Survey highlights rise in legal tech adoption and spending trends within legal departments

Privacy remains the top function overseen by the Chief Legal Officer

Survey highlights rise in legal tech adoption and spending trends within legal departments

The Association of Corporate Counsel (ACC) and Major, Lindsey & Africa (MLA) have released their annual legal benchmarking survey, providing insights into the composition, workload allocation, and technology spending within legal departments.

This fifth edition of the report highlighted the increasing adoption of legal technology, particularly AI-powered tools, and the distribution of legal spend.

The survey, which gathered responses from 421 legal departments across 24 industries and 32 countries, revealed key trends in legal department management. Legal technology, though a small portion of overall legal spending, is gaining traction, especially among smaller companies that allocate a higher proportion of their legal budgets to tech solutions. Core legal functions such as privacy (57 percent), compliance (56 percent), and ethics (52 percent) remain the top responsibilities within legal departments, similar to last year. The executive summary provided detailed data on headcount and structure, cost management, work allocation, use of law firms and alternative legal service providers (ALSPs), and diversity metrics.

“The ACC/MLA Law Department Management Benchmarking Report continues to adapt to capture critical and timely data law departments need to improve efficiencies. In today’s ever-evolving business and legal environment, law departments are continuously being asked to do more with less,” said Veta T. Richardson, president and CEO of ACC.

“This report provides CLOs and general counsel the comprehensive and nuanced insights they need to make informed decisions regarding staff specialization, work allocation, internal vs. external spend, legal technology spending and adoption, and so much more,” Richardson added.

Lee Udelsman, managing partner in MLA’s In-House Counsel Recruiting group, noted the evolving role of in-house legal departments since the pandemic, stating, “Starting in the pandemic years, in-house legal departments saw their roles expand as they were called upon to deal with a range of unprecedented issues. Now, we continue to see the responsibilities of an in-house legal professional further evolve as they grapple with new challenges around the advent of burgeoning technologies like AI.”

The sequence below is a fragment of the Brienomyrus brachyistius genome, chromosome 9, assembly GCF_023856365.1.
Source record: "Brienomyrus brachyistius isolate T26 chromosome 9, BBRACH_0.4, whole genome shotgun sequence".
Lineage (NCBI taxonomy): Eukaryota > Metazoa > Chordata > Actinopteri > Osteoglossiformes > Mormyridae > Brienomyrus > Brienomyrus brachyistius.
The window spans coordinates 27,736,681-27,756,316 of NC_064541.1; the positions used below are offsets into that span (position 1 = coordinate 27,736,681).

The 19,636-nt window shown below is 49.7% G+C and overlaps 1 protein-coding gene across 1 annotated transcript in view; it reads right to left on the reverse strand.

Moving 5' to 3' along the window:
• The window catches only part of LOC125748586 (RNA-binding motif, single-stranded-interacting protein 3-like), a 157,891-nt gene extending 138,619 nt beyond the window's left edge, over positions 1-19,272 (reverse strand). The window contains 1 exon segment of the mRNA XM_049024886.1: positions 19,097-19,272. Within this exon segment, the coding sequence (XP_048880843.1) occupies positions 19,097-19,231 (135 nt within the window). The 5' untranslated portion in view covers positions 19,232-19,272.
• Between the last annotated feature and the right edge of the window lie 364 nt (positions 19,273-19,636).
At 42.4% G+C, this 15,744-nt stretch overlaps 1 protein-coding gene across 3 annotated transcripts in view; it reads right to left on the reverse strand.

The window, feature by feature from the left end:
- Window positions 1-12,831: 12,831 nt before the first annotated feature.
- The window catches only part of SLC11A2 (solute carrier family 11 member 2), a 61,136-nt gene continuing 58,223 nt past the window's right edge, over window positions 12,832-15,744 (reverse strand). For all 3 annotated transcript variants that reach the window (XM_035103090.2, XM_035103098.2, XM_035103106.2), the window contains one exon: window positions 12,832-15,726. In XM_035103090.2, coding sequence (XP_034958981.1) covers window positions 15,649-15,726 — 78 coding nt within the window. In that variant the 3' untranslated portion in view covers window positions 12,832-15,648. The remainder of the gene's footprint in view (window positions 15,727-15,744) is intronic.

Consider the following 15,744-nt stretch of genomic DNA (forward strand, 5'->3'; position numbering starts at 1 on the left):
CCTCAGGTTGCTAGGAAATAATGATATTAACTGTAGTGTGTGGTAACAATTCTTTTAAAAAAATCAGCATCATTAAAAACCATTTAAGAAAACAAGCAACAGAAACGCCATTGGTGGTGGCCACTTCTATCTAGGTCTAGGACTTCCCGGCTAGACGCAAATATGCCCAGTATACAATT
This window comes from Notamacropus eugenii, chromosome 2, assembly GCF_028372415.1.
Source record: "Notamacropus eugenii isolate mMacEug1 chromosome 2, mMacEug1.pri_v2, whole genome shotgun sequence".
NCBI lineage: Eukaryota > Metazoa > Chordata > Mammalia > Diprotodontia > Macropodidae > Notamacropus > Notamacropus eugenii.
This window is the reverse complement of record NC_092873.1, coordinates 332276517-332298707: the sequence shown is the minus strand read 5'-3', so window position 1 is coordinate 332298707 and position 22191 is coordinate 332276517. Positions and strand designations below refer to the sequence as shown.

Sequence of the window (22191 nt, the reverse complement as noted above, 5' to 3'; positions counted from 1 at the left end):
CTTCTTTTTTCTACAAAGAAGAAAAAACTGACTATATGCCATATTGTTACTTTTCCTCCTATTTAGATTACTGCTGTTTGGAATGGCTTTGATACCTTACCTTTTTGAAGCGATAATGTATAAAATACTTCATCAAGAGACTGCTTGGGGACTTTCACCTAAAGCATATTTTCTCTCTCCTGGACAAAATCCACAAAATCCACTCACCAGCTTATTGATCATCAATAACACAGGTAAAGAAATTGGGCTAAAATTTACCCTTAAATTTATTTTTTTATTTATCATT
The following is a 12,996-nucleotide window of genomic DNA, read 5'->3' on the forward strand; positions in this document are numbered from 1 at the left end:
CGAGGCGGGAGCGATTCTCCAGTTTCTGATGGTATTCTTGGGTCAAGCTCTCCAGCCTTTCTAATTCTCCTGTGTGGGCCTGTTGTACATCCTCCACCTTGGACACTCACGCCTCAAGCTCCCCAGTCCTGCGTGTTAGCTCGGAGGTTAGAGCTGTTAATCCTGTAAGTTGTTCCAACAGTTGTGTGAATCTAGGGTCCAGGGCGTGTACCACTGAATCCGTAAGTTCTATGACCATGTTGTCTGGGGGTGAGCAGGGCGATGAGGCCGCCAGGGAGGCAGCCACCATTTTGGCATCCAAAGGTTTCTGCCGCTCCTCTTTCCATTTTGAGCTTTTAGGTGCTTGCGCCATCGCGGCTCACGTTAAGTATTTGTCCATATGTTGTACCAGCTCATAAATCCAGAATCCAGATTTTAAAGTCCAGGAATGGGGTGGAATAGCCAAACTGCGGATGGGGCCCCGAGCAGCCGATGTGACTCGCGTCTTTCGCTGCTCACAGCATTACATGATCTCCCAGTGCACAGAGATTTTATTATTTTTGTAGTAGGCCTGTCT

The survey highlighted that intellectual property and litigation lawyers make up 14 percent and 7 percent of legal staff, respectively. Outside counsel spending constitutes 87 percent of the total external legal budget, with litigation being the most costly category. About 53 percent of legal tech spending is within the legal department budget, with larger companies favouring shared services models. The adoption of specialized legal tech tools, such as compliance office tools (37 percent), matter management systems (36 percent), and AI-powered solutions (34 percent), is on the rise.

Privacy remains the top function overseen by the CLO, with compliance and ethics also being significant responsibilities. The survey reports an increase in total legal spend from US$ 3.1 million in 2023 to US$ 3.8 million in 2024, with larger companies (revenue between US$ 5 billion to US$ 10 billion) spending nearly US$ 32 million on legal services.

There was a slight increase in tracking diversity metrics, with 32 percent of departments reporting this practice in 2024, up from 28 percent in 2023. However, progress in holding outside counsel accountable for diversity remains limited due to the lack of formal metrics and enforcement.

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